Industrial Revolution

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The Industrial Revolution was an enormous transformation, which altered the methods of production and distribution in society. It revolutionized all the economic functions of society and paved the way for production without total dependency on human energy. In this paper, I will examine the preconditions and key factors that contributed to the Industrial Revolution. I will also discuss the impact, both economic and social, that the Industrial Revolution had on society. In addition, I will endeavour to demonstrate that the Industrial Revolution, while it did have some positive aspects, has ultimately had a negative impact on a global scale, which in turn has created a number of humanitarian and ecological problems that are still encountered in the present day.

Up until the 18th century, the landowning class had been the dominant class in political and social life. England was considered a relatively wealthy country and was the first nation to develop a mass consumer market in order to satisfy the needs of the bourgeoisie class. The rising pressure of demand inspired many to seek out new techniques of increasing production. As an incentive to encourage the development of the arts, prizes were awarded to those who discovered new inventions.

In 1760, three quarters of the workers in England were agricultural labourers (Beard, 1969: p. 4). Agricultural life during this period in England was considered good. Feudal serfs had protection of their feudal lord, food was abundant and wages could be earned during the winter months by spinning, weaving and lace making. Virtually all the necessities of life at that time were produced without the assistance of machinery. Villages were self-sufficient because they were able to produc...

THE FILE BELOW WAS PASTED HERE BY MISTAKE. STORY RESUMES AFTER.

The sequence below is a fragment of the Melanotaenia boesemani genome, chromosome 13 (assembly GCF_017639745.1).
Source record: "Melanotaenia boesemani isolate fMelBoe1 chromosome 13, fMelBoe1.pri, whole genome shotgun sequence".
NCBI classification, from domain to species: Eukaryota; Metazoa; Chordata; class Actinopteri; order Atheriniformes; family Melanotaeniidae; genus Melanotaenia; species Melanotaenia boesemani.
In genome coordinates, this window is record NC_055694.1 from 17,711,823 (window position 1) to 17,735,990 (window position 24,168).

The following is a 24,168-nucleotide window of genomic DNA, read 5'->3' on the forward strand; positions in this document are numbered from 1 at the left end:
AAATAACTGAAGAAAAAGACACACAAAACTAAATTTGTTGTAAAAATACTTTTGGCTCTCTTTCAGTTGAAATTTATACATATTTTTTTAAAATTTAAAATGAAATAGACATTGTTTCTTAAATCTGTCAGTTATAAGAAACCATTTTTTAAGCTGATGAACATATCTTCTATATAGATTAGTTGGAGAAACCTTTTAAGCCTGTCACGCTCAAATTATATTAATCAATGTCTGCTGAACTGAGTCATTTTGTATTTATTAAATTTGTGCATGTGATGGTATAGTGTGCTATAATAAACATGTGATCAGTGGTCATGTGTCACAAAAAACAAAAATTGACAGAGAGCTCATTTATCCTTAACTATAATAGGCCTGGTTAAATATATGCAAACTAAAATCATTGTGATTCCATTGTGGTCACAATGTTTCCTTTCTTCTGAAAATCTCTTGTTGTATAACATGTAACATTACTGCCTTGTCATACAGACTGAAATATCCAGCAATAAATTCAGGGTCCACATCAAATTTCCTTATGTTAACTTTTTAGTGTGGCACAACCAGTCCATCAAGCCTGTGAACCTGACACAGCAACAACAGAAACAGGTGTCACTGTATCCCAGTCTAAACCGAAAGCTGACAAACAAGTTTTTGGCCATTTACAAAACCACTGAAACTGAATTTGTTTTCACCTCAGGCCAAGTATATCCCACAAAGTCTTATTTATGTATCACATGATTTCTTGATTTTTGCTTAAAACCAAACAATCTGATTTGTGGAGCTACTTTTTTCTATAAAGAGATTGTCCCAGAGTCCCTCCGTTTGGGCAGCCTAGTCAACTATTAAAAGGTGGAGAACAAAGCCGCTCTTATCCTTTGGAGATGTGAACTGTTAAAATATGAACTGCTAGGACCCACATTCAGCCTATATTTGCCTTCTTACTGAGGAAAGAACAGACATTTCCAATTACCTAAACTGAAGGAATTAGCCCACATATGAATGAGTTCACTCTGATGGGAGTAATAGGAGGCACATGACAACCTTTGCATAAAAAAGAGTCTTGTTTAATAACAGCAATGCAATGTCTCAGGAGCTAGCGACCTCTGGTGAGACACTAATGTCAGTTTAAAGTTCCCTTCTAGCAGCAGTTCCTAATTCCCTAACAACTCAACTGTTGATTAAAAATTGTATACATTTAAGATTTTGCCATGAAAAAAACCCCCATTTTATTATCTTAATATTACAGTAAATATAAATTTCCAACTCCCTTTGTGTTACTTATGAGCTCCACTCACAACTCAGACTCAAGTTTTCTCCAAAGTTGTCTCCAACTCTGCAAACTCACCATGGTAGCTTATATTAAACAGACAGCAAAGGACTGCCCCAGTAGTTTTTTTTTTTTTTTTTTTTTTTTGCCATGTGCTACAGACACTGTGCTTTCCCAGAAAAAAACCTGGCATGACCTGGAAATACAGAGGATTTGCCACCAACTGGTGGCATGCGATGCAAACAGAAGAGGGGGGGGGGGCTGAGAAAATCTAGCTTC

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... outweigh any positive technological advances that arose. I strongly believe that the Industrial Revolution set society on a path of self-destruction. In order to save ourselves and future generations from further harm, radical changes will have to be made to the way in which we produce.

Works Cited

Beard, C. A. (1969). The industrial revolution. Westport, Connecticut: Greenwood Press.

Heilbroner, R. L. (1999). The worldly philosophers :The lives, times, and ideas of the great economic thinkers (Rev. 7th ed. ed.). New York : Simon & Schuster,.

Heilbroner, R. L. (2008). In Milberg W. S.,1957- (Ed.), The making of economic society / (12th ed. ed.). Upper Saddle River, N.J. : Pearson Prentice Hall,.

More, C. (2000). Understanding the industrial revolution. London, GBR: Routledge.

Weinstein, M. (June 9, 2011). Lecture notes – industrial revolution

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